Prince Harry and Meghan Markle may have taken a financial hit upon moving to the US and leaving their royal lives behind them – but the Duke has reportedly scored £16million for his book, Spare. This adds to the £109million the Sussexes have already made in media deals with both Spotify and Netflix.
However, their luxurious home in Montecito and the necessity for expensive security means it’s not clear that the lucrative deals will have left them stress-free when it comes to finances. Let’s take a look at just how Harry and Meghan have funded their lifestyle since leaving the royal family in 2020 – and the pair’s biggest expenses.
The most recent media output from the Sussexes and likely the most controversial since Megxit is Prince Harry’s memoir, Spare. According to Forbes, Spare is just the first in a reported four-book deal with Penguin Random House which netted the couple £16million.
A massive 750,000 copies of Spare have been sold since its publication on January 10, leading the publisher to claim it is the fastest-selling non-fiction book ever.
Harry reportedly paid his ghostwriter, JJ Moehringer, $1million for the book, which includes details of an alleged fight with William, in which the Prince claims William physically assaulted him, as well multiple rows between Meghan and Kate. The Prince has also given £1.2million of its proceeds to charity.
It is not known what future books by the Sussexes will be about – although Prince Harry has told the Telegraph that Spare included just half of what he has to say, with the couple already accused of “blackmailing” the royal family with the potential contents of future biographies.
But Spare is not the only book the Sussexes have put out, with Meghan bringing in a $700,000 advance for the children’s book “The Bench”, which was released in June 2021 to widespread sales but middling reviews.
Harry and Meghan secured a reported £18million deal with Spotify in 2020, although production has reportedly hit several snags. In January 2022, the Sun claimed Spotify had taken the project “into its own hands” due to a lack of content being produced by the Sussexes.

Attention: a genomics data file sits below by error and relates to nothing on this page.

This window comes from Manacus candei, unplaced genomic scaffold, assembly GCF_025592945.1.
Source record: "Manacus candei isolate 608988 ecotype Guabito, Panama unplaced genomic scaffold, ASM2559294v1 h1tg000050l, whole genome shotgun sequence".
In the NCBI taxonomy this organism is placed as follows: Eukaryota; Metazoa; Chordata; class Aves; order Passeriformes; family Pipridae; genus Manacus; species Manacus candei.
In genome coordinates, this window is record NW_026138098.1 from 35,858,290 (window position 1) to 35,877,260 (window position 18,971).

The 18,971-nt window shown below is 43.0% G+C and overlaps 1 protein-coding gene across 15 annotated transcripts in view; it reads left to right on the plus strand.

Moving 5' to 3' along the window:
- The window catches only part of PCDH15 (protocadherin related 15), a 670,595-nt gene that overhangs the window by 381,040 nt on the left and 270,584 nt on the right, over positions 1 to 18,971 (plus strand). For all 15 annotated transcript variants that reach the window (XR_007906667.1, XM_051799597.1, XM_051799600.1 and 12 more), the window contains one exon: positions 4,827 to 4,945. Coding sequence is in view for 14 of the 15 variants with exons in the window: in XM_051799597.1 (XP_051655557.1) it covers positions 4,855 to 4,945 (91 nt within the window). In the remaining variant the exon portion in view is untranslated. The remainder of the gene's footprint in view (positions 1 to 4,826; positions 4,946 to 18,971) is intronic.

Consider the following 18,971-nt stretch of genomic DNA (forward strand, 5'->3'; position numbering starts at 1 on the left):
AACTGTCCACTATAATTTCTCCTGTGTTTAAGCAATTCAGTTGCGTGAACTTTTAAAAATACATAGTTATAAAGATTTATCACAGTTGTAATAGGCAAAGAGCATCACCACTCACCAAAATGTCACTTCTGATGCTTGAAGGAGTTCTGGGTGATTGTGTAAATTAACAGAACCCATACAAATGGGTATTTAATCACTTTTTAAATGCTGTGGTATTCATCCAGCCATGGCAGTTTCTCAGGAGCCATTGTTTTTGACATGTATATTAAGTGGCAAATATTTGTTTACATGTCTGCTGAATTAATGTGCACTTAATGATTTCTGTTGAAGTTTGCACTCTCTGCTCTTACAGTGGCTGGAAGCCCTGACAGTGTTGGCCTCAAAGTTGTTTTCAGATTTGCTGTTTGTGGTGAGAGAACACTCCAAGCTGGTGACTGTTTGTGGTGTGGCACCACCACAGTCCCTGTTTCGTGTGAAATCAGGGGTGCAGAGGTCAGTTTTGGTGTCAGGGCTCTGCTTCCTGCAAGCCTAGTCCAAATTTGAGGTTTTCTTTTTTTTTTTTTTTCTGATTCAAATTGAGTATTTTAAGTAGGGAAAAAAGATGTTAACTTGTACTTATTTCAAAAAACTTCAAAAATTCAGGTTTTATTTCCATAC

A “full-scale” launch of shows had been promised in 2021 – but this seemed not to materialise, with reports from unnamed Spotify sources claiming that in-house staff was being brought into the project to make sure it stuck the landing. In 2022, Meghan’s podcast was finally released, titled Archetypes and exploring sexist labels and stereotypes surrounding women.
It is not known if it will return for a second series. Harry is scarcely present throughout Archetypes, although the pair also produced a 35-minute “holiday special” together in December 2020, featuring celebrity friends such as Elton John and James Corden.
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According to various reports, the Sussexes made £88million for their Netflix deal which includes their six-part docuseries, which was released in December last year and has just reached the title of the streaming giant’s second most successful documentary.
They had already released an earlier docuseries titled Live to Lead, which featured interviews with world leaders and celebrities including Ruth Bader Ginsburg and Gloria Steinem.
An animated kids show, named Pearl, was announced but then scrapped in May before release, but Heart of Invictus, a docuseries following a group of injured service members preparing for the Invictus Games, is slated for release later this year.
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While the pair have doubtlessly taken a lot to the bank with their various media deals, their outgoing funds are also substantial. In 2020, the couple splurged on a $14.7million home in the secluded seaside town of Montecito, California, seeing them share a neighbourhood with the likes of Oprah Winfrey, Ellen DeGeneres and Ariana Grande.
They took out a $10million mortgage for the home, but it’s unclear based on available records whether the loan has been paid off. Meanwhile, according to Forbes in 2021, the Duke and Duchess of Sussex’s annual security bill could easily reach $2 to $3million for around-the-clock protection.
This may seem liked a lot, but it’s necessary – the Metropolitan Police’s former head of counterterrorism Neil Basu revealed in November that Meghan was the target of “disgusting and very real” threats from the far right.
He told Channel 4: “If you’d seen the stuff that was written and you were receiving it . . . you would feel under threat all of the time.”